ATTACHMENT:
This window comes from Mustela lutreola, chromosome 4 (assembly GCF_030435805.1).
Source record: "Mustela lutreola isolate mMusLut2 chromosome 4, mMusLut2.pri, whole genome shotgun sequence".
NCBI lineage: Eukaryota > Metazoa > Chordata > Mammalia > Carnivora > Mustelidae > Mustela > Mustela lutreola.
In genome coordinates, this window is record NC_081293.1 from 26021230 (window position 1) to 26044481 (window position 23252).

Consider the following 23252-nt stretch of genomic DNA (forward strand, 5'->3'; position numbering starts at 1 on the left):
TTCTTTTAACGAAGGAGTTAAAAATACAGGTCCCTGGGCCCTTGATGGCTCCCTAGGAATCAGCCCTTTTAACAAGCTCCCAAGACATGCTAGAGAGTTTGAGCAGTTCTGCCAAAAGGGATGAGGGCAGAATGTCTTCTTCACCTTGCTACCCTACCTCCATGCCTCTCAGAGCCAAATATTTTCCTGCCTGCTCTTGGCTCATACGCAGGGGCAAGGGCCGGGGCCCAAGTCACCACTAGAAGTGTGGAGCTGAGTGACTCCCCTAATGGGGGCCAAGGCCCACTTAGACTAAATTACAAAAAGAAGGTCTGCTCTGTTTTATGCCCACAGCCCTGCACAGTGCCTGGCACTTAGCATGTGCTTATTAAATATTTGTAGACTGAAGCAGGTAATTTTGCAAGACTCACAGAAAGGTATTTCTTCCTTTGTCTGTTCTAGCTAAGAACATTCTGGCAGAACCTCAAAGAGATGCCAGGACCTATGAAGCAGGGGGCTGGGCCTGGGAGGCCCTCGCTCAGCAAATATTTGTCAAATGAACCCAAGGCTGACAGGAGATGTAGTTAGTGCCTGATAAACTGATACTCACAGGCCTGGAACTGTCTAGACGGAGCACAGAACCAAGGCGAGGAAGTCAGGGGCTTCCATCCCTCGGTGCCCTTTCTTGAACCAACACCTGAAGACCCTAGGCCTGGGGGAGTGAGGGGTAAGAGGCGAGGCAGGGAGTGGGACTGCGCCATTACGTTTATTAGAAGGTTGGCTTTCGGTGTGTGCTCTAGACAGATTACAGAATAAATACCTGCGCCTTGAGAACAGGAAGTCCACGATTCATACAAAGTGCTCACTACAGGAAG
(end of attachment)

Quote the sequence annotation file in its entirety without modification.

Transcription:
This window comes from Mustela lutreola, chromosome 4 (assembly GCF_030435805.1).
Source record: "Mustela lutreola isolate mMusLut2 chromosome 4, mMusLut2.pri, whole genome shotgun sequence".
NCBI lineage: Eukaryota > Metazoa > Chordata > Mammalia > Carnivora > Mustelidae > Mustela > Mustela lutreola.
In genome coordinates, this window is record NC_081293.1 from 26021230 (window position 1) to 26044481 (window position 23252).

Consider the following 23252-nt stretch of genomic DNA (forward strand, 5'->3'; position numbering starts at 1 on the left):
TTCTTTTAACGAAGGAGTTAAAAATACAGGTCCCTGGGCCCTTGATGGCTCCCTAGGAATCAGCCCTTTTAACAAGCTCCCAAGACATGCTAGAGAGTTTGAGCAGTTCTGCCAAAAGGGATGAGGGCAGAATGTCTTCTTCACCTTGCTACCCTACCTCCATGCCTCTCAGAGCCAAATATTTTCCTGCCTGCTCTTGGCTCATACGCAGGGGCAAGGGCCGGGGCCCAAGTCACCACTAGAAGTGTGGAGCTGAGTGACTCCCCTAATGGGGGCCAAGGCCCACTTAGACTAAATTACAAAAAGAAGGTCTGCTCTGTTTTATGCCCACAGCCCTGCACAGTGCCTGGCACTTAGCATGTGCTTATTAAATATTTGTAGACTGAAGCAGGTAATTTTGCAAGACTCACAGAAAGGTATTTCTTCCTTTGTCTGTTCTAGCTAAGAACATTCTGGCAGAACCTCAAAGAGATGCCAGGACCTATGAAGCAGGGGGCTGGGCCTGGGAGGCCCTCGCTCAGCAAATATTTGTCAAATGAACCCAAGGCTGACAGGAGATGTAGTTAGTGCCTGATAAACTGATACTCACAGGCCTGGAACTGTCTAGACGGAGCACAGAACCAAGGCGAGGAAGTCAGGGGCTTCCATCCCTCGGTGCCCTTTCTTGAACCAACACCTGAAGACCCTAGGCCTGGGGGAGTGAGGGGTAAGAGGCGAGGCAGGGAGTGGGACTGCGCCATTACGTTTATTAGAAGGTTGGCTTTCGGTGTGTGCTCTAGACAGATTACAGAATAAATACCTGCGCCTTGAGAACAGGAAGTCCACGATTCATACAAAGTGCTCACTACAGGAAG